A Guide to Sri Pada (Adam's Peak) - Holy Mountain of Sri Lanka
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A Guide to Sri Pada (Adam's Peak), Sri Lanka

The Holy Mountain of Sri Lanka

Sri Pada is believed to be the footprint of Buddha by the Buddhists, the footprint of Adam by the Muslims and the footprint of St. Thomas by the Christians.

The Sri Pada (also known as Adam’s Peak) season begins with the rising of the full moon on Uduvap Poya day in December (falls on 1 December in 2009) and goes on for five months until the Wesak full moon the next year in May. Thousands of devotees flock at the summit of the 2,234 metre high ‘Samonala Kanda’ (Mount Samonala) to worship the imprint of a foot on a huge granite rock every year. For the older generation it is a dream fulfilled, while the young people make the journey mostly for the adventure of the overnight climb mingled with piety.

Buddhists call the mountain ‘Sri Pada’ (Sacred Footprint) and believe it to be the footprint of the Buddha. At the top of the mountain, you’ll find a 1,600-square-foot platform on which there’s a depression the shape of a human foot—a very large foot, about 1 yard wide and nearly 2 yards long. Buddhists call the mountain ‘Sri Pada’ (Sacred Footprint) and believe it to be the footprint of the Buddha. Hindus think it belongs to the god Shiva. Christians claim St. Thomas left it there before he ascended into heaven. Muslims believe Adam made it after he descended from heaven (hence the name Adam’s Peak).The place has therefore become sacred to followers of all faiths.

Sri Pada is the fifth highest mountain on the island, located at the south western corner of the Central Hills. The word ‘Samonala Kanda’ signifies ‘Mountain of God Saman’, the guardian deity of the Sabaragamuwa province, which includes Sri Pada.

The climb up Sri Pada, which can take three to four hours, is marked by crumbling steps, hundreds of colourful butterflies, lots of leeches in the surrounding forests, and tea shops for breaks along the way. In some places, there are old iron chains to help out climbers who wish to pull themselves up. It is said that Alexander the Great left them behind when he visited the mountain in 324 BC. Other famous visitors have been Ibn Batuta (an Arab pilgrim) and Marco Polo.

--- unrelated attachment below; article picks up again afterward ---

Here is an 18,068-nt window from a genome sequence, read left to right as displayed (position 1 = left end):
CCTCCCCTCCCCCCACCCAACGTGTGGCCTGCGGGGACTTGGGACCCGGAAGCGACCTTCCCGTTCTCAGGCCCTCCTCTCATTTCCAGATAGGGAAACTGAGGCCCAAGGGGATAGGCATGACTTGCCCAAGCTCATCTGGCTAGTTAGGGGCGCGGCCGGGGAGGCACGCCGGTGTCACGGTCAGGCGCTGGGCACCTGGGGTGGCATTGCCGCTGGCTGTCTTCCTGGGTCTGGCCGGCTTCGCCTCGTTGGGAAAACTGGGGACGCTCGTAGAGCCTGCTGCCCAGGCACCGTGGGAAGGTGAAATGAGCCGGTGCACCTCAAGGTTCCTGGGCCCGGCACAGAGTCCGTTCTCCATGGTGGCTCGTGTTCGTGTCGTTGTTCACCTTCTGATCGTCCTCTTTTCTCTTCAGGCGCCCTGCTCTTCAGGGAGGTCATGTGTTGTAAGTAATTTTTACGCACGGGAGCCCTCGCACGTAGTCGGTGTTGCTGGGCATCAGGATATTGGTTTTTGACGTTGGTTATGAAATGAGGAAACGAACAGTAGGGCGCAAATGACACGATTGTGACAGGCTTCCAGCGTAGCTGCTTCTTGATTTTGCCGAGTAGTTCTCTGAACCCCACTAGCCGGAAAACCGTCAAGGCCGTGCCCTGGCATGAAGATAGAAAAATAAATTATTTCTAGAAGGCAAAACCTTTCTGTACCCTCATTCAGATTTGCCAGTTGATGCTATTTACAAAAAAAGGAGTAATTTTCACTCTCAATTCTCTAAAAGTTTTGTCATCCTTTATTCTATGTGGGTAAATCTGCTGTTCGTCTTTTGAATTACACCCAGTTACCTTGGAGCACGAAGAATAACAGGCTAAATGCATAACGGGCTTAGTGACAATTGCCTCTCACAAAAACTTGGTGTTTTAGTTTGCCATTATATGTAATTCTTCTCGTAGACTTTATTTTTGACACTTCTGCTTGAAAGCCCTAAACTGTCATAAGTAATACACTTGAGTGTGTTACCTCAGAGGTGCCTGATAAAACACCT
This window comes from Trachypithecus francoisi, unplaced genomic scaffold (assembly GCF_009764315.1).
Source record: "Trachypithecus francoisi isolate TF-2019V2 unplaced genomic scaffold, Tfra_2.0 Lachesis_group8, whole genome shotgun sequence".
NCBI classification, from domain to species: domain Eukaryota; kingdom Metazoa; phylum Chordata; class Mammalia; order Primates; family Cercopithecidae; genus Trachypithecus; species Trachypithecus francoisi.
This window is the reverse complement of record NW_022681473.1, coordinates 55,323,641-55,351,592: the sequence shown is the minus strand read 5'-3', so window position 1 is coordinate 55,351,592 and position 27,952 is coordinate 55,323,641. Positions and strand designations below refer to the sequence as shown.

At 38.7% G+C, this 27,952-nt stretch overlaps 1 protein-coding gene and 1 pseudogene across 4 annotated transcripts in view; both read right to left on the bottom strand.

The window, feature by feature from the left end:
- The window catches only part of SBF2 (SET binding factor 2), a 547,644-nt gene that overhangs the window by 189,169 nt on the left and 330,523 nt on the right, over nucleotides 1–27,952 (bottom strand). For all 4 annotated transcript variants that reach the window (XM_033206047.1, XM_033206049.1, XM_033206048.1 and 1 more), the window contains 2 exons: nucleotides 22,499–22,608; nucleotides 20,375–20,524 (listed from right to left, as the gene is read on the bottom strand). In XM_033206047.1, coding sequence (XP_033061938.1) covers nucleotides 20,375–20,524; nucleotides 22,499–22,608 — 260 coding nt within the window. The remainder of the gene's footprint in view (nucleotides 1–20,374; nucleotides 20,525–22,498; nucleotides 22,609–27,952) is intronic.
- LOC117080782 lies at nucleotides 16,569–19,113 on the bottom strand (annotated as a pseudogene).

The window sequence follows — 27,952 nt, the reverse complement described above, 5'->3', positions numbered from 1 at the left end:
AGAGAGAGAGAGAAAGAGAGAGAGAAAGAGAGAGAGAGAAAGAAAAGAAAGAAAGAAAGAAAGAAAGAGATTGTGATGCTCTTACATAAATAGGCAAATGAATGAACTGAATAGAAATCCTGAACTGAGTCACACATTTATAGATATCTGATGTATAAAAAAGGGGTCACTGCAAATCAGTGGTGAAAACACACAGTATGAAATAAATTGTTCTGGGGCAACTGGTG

Looking down from the mountain summit the panoramic view of the mist covered hill tops and the forest covered low lying valleys unfold as far as the eye can see. The sunrise seen from the top of Sri Pada is an unforgettable experience. Most pilgrims climb to the summit at night in order to be at the top by dawn to witness this spectacular sight. The sun rising in the distant horizon casts bright shades of yellow in the eastern sky. It dips a couple of times in the eastern horizon as if paying homage to the Sacred Footprint. Then it continues to rise, casting a dark conical shadow of the mountain over the valley below on the eastern side.

For hundreds of years pilgrims took great risks to trek the then thickly forested mountain to pay homage to the ‘Sri Pada’ and witness the grand ‘Iru Sevaya’ as the local people call this spectacular sunrise. Nowadays the climb is somewhat safer and is undertaken by people of all ages and from all walks of life.

During the pilgrim season convenient transport services and other facilities are provided by the local authorities for the pilgrims and the many tourists who now also want to enjoy the wonder of Sri Pada.

It is advisable to follow these words of advice if you want to undertake this climb.

Firstly – be sure to bring a jacket as the temperatures will drop as night falls and the higher you climb.

Carry a light backpack with essentials such as water, some toiletries, toilet paper, snacks and of course your camera. There are small tea shops on the way up the mountain but the choice is limited and sometimes overpriced due to them having the complete monopoly of the facilities.

Wear sensible shoes such as hiking boots, running shoes or trainers. You will see many local people walking in their sandals and flip flops  but this is most likely because they cannot afford the footwear not because the climb is easy, so do not be fooled.

Take your time. Just because you see an old grandmother proudly walking up with no worries in the world does not mean the climb is to be taken for granted. Take advantage of the occasional tea shops for a hot cup of steaming tea if you feel tired. This also counts for the way down which many claim is harder and more painful as the muscles in your legs will start to protest. The best time to start the ascent is around 10pm.

Properly prepared you will be assured of the experience of a lifetime.

More about the Hill Country of Sri Lanka

Please refer to our guide of the hill country.